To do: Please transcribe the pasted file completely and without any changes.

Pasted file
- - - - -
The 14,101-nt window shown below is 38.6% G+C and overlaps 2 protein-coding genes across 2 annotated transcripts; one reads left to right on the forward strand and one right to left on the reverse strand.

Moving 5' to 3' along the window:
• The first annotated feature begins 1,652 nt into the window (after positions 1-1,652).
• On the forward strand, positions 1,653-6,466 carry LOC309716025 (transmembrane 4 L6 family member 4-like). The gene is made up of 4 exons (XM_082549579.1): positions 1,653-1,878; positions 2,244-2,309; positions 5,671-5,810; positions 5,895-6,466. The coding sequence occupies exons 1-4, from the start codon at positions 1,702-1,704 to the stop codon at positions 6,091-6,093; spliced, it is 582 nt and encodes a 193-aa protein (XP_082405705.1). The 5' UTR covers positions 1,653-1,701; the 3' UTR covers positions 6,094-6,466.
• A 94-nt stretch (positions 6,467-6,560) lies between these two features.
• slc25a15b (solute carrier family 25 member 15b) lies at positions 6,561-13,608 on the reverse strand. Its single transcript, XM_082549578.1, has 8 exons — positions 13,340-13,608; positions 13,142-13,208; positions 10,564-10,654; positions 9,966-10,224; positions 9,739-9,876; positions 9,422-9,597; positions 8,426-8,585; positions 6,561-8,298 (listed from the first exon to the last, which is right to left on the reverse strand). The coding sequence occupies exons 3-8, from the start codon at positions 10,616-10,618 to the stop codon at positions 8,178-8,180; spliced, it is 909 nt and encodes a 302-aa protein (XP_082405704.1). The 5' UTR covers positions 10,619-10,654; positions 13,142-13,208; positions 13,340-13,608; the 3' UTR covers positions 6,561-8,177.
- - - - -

The 14,101-nt window shown below is 38.6% G+C and overlaps 2 protein-coding genes across 2 annotated transcripts; one reads left to right on the forward strand and one right to left on the reverse strand.

Moving 5' to 3' along the window:
• The first annotated feature begins 1,652 nt into the window (after positions 1-1,652).
• On the forward strand, positions 1,653-6,466 carry LOC309716025 (transmembrane 4 L6 family member 4-like). The gene is made up of 4 exons (XM_082549579.1): positions 1,653-1,878; positions 2,244-2,309; positions 5,671-5,810; positions 5,895-6,466. The coding sequence occupies exons 1-4, from the start codon at positions 1,702-1,704 to the stop codon at positions 6,091-6,093; spliced, it is 582 nt and encodes a 193-aa protein (XP_082405705.1). The 5' UTR covers positions 1,653-1,701; the 3' UTR covers positions 6,094-6,466.
• A 94-nt stretch (positions 6,467-6,560) lies between these two features.
• slc25a15b (solute carrier family 25 member 15b) lies at positions 6,561-13,608 on the reverse strand. Its single transcript, XM_082549578.1, has 8 exons — positions 13,340-13,608; positions 13,142-13,208; positions 10,564-10,654; positions 9,966-10,224; positions 9,739-9,876; positions 9,422-9,597; positions 8,426-8,585; positions 6,561-8,298 (listed from the first exon to the last, which is right to left on the reverse strand). The coding sequence occupies exons 3-8, from the start codon at positions 10,616-10,618 to the stop codon at positions 8,178-8,180; spliced, it is 909 nt and encodes a 302-aa protein (XP_082405704.1). The 5' UTR covers positions 10,619-10,654; positions 13,142-13,208; positions 13,340-13,608; the 3' UTR covers positions 6,561-8,177.